Magnetic resonance imaging (MRI)



Magnetic resonance imaging (MRI) is a tool of medical diagnosis used to examine tissues and organs inside a patient's body. MRI assembles a detailed, readable image based on the response of atoms placed within a strong magnetic field.

MRI Detects Cancer

The MRI can detect small tumors (growths) that might be cancerous. Because cancer cells have a resonance frequency different from healthy cells, they are readily identifiable. MRI can outline areas of soft tissue too thin to be picked up by X-rays. It can also see into large organs. MRI is used primarily to diagnose disorders and injuries of the head and the spine as well as congenital heart disease, cardiovascular disorders, and pelvic problems, and MRI can also be useful for examining the chest, joints, and the circulatory system.

How MRI Works

The MRI scanner is composed of a large, tube-like magnet, radio transmitters, and receivers, and a computer. The patient lies inside the tube, completely surrounded by an intense magnetic field. Inside the patient's body, the nuclei of certain atoms will spin, wobbling at precise frequencies. Using the radio signals, the computer searches for the frequencies associated with specific types of atoms (such as cancer cells). Once the radio waves are turned off, the atoms emit pulses of absorbed energy. The computer reads these pulses and uses them to draw a three-dimensional image of the scanned area.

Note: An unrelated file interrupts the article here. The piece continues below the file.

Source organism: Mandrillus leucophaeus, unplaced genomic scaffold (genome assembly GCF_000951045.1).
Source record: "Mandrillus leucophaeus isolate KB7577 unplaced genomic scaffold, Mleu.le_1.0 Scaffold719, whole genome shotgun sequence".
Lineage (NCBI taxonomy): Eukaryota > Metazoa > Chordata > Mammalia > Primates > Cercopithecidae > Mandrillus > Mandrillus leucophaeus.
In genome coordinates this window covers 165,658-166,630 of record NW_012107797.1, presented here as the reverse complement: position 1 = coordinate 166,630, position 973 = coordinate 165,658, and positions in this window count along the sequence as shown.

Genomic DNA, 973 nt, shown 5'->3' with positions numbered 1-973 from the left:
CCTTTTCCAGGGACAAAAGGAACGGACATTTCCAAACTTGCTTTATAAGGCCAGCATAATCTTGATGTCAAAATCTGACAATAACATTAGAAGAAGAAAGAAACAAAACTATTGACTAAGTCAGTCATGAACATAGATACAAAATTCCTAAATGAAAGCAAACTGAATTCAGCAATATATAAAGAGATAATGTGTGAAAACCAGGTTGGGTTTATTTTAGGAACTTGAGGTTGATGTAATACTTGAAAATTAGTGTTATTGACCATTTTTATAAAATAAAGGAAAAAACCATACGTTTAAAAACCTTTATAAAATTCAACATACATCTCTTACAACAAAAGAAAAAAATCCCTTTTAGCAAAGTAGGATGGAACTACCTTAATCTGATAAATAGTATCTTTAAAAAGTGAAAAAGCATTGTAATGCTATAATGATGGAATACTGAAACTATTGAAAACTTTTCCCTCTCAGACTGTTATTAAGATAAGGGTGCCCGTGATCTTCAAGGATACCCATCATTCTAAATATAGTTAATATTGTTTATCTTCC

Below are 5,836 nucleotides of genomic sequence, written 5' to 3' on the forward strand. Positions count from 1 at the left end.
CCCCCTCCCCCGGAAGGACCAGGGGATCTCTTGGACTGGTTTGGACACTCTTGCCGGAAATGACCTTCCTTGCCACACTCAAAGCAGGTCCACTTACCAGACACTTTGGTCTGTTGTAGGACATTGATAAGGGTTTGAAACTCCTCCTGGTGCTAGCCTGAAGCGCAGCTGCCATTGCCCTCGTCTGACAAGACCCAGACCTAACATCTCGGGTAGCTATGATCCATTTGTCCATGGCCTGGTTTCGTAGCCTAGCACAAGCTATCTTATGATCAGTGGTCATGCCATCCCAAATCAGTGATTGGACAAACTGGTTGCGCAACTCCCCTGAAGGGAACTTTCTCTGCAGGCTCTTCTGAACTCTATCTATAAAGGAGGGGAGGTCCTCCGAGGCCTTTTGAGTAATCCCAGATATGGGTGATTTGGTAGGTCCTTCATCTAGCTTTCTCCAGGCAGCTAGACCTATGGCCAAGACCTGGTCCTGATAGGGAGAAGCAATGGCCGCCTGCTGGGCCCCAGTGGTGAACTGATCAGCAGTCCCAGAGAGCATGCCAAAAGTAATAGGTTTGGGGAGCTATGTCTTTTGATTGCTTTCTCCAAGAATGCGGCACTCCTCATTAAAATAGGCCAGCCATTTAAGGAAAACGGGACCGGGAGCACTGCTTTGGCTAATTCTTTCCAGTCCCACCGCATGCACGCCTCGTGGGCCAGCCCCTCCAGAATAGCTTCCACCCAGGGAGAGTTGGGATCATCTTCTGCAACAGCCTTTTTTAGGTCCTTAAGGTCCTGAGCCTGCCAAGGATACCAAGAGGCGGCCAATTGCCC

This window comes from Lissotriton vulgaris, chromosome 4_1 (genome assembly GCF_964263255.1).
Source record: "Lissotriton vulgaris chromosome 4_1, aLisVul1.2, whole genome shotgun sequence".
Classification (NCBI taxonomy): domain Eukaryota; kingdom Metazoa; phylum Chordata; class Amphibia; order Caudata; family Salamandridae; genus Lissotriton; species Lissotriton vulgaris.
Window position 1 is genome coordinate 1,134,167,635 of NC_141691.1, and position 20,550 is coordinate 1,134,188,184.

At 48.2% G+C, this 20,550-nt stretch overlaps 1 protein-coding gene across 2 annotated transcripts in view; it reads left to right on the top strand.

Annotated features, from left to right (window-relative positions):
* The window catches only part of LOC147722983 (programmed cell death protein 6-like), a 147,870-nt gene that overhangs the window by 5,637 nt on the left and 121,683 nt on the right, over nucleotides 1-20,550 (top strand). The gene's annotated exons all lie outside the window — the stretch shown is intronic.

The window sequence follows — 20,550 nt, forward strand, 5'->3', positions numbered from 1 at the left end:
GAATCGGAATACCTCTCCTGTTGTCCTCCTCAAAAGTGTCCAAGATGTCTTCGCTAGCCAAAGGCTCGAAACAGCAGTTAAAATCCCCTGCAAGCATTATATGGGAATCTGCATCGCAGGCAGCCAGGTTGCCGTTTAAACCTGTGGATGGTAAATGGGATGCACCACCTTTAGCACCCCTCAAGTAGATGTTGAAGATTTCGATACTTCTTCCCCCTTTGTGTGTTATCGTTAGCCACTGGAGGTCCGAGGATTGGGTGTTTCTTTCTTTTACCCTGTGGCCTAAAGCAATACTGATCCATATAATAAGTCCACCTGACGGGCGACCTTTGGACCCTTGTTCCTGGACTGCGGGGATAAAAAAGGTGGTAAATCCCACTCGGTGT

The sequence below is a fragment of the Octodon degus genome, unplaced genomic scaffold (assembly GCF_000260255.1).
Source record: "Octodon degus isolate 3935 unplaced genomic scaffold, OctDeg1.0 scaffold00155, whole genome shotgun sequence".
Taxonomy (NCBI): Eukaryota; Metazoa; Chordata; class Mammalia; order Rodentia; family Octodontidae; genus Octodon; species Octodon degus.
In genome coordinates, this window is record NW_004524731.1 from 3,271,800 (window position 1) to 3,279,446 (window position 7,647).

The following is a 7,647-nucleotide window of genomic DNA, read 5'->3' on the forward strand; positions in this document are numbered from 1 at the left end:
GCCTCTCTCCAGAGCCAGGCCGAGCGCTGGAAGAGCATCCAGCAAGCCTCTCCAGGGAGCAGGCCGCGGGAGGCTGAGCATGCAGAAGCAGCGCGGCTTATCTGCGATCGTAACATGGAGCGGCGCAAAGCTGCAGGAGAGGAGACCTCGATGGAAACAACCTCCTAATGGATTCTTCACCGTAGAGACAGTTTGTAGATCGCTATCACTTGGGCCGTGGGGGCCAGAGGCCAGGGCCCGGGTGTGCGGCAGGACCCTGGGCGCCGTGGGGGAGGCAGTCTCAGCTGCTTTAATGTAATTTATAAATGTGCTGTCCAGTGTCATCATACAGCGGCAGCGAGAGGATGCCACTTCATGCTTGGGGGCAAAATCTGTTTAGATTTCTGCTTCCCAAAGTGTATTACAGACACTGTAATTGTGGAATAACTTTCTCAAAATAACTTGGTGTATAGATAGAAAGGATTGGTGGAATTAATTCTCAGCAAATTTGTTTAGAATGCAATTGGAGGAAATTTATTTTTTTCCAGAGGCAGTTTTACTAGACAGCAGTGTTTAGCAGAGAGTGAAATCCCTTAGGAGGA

MRI scanners, which are particularly expensive, are generally found only in large medical research centers. A specially trained radiologist must be present to supervise the procedure.

NMR

MRI technology is based on an earlier research technique known as nuclear magnetic resonance (NMR), which helps scientists to analyze the interactions between matter and electromagnetic radiation. In 1973, a paper published in Nature first explained how to use NMR on human bodies. The technique later came to be known as MRI, and since 1981, when it came into extensive use, MRI has proven its tremendous diagnostic value.

The MRI technique is also radically different from X-ray technology, because MRI uses no ionizing radiation.

An MRI machine. MRI assembles a detailed, readable image based on the response of atoms placed within a strong magnetic field.
An MRI machine. MRI assembles a detailed, readable image based on the response of atoms placed within a strong magnetic field.



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